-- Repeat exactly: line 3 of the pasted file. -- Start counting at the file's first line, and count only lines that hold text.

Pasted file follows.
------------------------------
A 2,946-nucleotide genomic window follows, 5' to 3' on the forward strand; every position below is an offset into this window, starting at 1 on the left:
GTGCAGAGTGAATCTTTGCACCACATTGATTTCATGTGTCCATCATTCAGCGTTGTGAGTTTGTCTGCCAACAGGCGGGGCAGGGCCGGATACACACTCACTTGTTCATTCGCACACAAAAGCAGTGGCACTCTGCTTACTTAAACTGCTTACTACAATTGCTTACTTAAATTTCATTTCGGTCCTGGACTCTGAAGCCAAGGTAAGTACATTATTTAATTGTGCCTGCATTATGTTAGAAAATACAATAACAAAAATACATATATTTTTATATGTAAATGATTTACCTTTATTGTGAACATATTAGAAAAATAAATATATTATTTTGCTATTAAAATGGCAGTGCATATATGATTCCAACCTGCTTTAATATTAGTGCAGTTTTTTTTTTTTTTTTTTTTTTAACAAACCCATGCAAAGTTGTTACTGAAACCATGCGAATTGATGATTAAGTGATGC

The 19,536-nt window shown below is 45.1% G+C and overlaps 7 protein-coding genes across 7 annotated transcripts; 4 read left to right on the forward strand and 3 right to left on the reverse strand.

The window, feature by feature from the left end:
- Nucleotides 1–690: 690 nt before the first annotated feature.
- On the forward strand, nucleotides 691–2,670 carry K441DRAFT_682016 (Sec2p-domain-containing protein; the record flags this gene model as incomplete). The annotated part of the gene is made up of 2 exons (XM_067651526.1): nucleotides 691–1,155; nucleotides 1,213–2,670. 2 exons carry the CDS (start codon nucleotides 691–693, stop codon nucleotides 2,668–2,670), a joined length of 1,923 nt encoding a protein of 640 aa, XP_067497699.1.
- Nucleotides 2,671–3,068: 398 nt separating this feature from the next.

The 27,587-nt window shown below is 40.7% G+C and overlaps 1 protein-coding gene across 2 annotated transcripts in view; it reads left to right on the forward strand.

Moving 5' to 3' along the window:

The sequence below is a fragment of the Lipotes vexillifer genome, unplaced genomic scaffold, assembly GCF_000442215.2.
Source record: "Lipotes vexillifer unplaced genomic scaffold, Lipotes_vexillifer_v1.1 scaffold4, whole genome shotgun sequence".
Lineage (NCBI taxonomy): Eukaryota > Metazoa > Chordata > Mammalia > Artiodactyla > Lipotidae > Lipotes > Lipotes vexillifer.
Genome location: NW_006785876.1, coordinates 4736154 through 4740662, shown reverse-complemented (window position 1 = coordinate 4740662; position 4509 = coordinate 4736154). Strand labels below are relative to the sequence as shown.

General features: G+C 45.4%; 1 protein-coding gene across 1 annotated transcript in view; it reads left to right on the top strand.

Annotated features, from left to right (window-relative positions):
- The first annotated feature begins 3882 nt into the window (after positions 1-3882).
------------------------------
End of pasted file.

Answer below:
The 19,536-nt window shown below is 45.1% G+C and overlaps 7 protein-coding genes across 7 annotated transcripts; 4 read left to right on the forward strand and 3 right to left on the reverse strand.